Category Archives: Investment banks

AIG Bailout Trial Revelation: Morgan Stanley Told Geithner it Would File for Bankruptcy the Weekend it Became a Bank

I’m still hugely behind on the AIG bailout trial, and hope to show a ton more progress in the next week. I’m posting the transcript for days three the trial; you can find the first two days here and other key documents here.

The first week was consumed with the testimony of the painfully uncooperative Scott Alvarez, the general counsel of the Board of Governors, who Matt Stoller argued needs to be fired, and the cagier-seeming general counsel of the New York Fed, Tom Baxter. Unlike Alvarez, Baxter at least in text seemed to be far more forthcoming than Alvarez and more strategic in where he dug in his heels. But the revelations about the Morgan Stanley rescue alone are juicy. The main actors have sold a carefully concocted story for years.

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Don’t Worry About Eric Cantor; Worry About His Staffers

The age of the Hot Take has also infected the financial press, as it seems like every media outlet had to feature some hastily arranged opinion piece this week on former House Majority Leader Eric Cantor becoming a vice chairman at boutique investment bank Moelis & Co. But Cantor keeping one foot in D.C. – his Moelis office will be there – actually speaks to what we should really look out for when it comes to his departure: where his staff relocates.

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Krugman v. Morgenson on Too Big to Fail

Paul Krugman has a thing where you know what his column will look like on Monday based on what goes on his blog that Friday. Sure enough, he transformed this blog post on the Government Accountability Office’s report on too big to fail into this column yesterday with the humble title “Dodd-Frank Financial Reform is Working.”

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Corporate Bond Trading a Casualty of QE and ZIRP

The Financial Times has an article on how corporate bond dealers are going to create a new trading hub to try to preserve their market position while “boosting liquidity” in the market. Narrowly speaking, there’s nothing wrong with the piece as a description of investor unhappiness and planned bank responses. But it curiously missed how Fed policy has helped generate conditions that are reducing corporate bond market liquidity.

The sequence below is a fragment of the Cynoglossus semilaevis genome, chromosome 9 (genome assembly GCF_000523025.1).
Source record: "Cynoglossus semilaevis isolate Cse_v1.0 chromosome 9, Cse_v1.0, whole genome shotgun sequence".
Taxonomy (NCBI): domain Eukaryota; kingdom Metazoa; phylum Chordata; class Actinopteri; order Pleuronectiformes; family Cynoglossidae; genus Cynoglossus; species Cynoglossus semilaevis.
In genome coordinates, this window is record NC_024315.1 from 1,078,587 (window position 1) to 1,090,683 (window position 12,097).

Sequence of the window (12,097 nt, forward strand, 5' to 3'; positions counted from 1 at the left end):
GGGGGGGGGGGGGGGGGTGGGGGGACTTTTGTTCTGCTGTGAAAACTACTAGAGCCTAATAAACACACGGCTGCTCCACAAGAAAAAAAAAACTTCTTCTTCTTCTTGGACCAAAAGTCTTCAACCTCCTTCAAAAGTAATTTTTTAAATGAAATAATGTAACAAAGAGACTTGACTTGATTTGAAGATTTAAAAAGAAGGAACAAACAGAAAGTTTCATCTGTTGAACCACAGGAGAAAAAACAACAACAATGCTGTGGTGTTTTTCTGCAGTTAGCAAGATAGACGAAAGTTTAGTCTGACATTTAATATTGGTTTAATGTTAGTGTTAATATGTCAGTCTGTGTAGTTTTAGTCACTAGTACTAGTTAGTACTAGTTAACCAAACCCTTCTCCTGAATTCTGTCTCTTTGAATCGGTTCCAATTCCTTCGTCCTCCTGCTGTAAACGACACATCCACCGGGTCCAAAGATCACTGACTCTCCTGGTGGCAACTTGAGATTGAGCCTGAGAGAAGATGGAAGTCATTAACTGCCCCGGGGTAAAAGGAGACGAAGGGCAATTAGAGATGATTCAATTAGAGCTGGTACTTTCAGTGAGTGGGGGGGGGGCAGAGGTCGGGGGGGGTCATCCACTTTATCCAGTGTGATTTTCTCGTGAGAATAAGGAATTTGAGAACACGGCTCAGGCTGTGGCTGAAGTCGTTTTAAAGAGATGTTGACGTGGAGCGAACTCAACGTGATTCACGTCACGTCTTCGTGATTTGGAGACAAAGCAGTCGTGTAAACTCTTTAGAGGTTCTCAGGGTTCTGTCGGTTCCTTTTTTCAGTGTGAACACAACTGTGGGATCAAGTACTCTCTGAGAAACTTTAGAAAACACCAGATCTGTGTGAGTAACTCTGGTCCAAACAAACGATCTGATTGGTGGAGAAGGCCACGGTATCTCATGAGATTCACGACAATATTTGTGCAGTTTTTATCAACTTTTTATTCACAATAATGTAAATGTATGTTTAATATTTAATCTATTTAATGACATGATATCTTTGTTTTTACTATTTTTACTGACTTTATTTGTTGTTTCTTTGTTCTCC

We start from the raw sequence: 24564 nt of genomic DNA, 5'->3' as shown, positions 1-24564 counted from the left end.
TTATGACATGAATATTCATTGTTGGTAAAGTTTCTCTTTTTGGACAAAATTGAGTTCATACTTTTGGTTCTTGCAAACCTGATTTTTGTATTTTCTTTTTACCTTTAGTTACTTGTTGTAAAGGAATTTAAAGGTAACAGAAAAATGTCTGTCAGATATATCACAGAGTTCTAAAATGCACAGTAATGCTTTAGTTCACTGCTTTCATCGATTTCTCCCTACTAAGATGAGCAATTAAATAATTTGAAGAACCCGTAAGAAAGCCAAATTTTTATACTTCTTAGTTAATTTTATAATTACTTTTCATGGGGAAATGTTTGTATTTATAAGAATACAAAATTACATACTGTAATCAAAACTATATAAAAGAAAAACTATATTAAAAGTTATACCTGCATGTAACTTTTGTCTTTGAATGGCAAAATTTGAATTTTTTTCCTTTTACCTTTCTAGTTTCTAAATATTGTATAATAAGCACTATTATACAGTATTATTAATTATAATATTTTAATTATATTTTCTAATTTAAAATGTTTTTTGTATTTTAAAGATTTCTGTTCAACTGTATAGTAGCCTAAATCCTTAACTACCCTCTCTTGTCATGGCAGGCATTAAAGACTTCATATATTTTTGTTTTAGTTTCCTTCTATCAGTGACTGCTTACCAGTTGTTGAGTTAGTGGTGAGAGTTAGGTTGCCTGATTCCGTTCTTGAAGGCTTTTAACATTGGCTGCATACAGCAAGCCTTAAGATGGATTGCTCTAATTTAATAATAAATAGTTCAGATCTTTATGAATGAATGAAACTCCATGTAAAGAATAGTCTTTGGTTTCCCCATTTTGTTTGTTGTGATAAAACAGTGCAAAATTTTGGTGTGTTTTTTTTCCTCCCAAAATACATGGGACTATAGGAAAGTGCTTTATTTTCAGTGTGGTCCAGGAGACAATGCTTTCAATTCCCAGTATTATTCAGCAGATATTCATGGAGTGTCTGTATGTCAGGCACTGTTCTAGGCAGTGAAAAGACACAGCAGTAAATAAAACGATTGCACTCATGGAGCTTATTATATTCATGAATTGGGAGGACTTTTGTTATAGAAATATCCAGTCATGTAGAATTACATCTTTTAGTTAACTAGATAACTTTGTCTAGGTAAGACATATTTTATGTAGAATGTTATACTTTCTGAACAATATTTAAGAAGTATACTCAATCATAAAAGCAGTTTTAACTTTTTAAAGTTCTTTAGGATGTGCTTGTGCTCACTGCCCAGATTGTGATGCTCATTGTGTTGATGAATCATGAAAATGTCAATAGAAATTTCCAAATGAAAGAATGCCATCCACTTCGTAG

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Cantor’s Loss a Triumph for Anti-Corporate Right-Wing Populism

Cantor’s loss probably had many fathers. It may be as simple as this: polls always show that voters hate Congress but love their Congressmember, and Cantor, who had a whole mess of new, more conservative voters in his district after the 2010 gerrymander, symbolized the former rather than the latter. To the engaged sliver of voters participating, Cantor was the city slicker (even the Jewish city slicker, some suggest) who strove for institutional power and lost touch with the people he represented. The fact that Cantor won the areas closest to D.C. and lost the ones furthest away fits that theory.

But there’s no question that conservative economics professor David Brat succeeded in channeling a strain of right-wing populism to target Cantor, and plausibly so, as a corporate stooge and progenitor of crony capitalism. Lee Fang at Republic Report did the most thorough work on this…

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David Dayen: FHFA Will Secure Up to $28 Billion From Banks in Its MBS Lawsuit

An analysis at Bloomberg Law puts some numbers down that I hadn’t seen all in one place previously. The headline effort is to pin down what other banks being sued by the FHFA over mortgage-backed securities passed to Fannie and Freddie with poor underwriting will have to pay, given the standard set by the JPMorgan Chase settlement for $4 billion. The report, by Nela Richardson, actually botches that job by adding the $1.1 billion that FHFA simultaneously received from JPMorgan through reps and warranties on raw mortgages, and doing the calculations based on a $5.1 billion award. Only the $4 billion has anything to do with the lawsuit, which was about $33 billion in Fannie and Freddie purchases of MBS. In other words, FHFA netted about 12 cents on the dollar from JPMorgan. Redoing Richardson’s work, you can calculate how much that means other banks would be expected to pay FHFA in any settlement if they paid 12 cents on the dollar: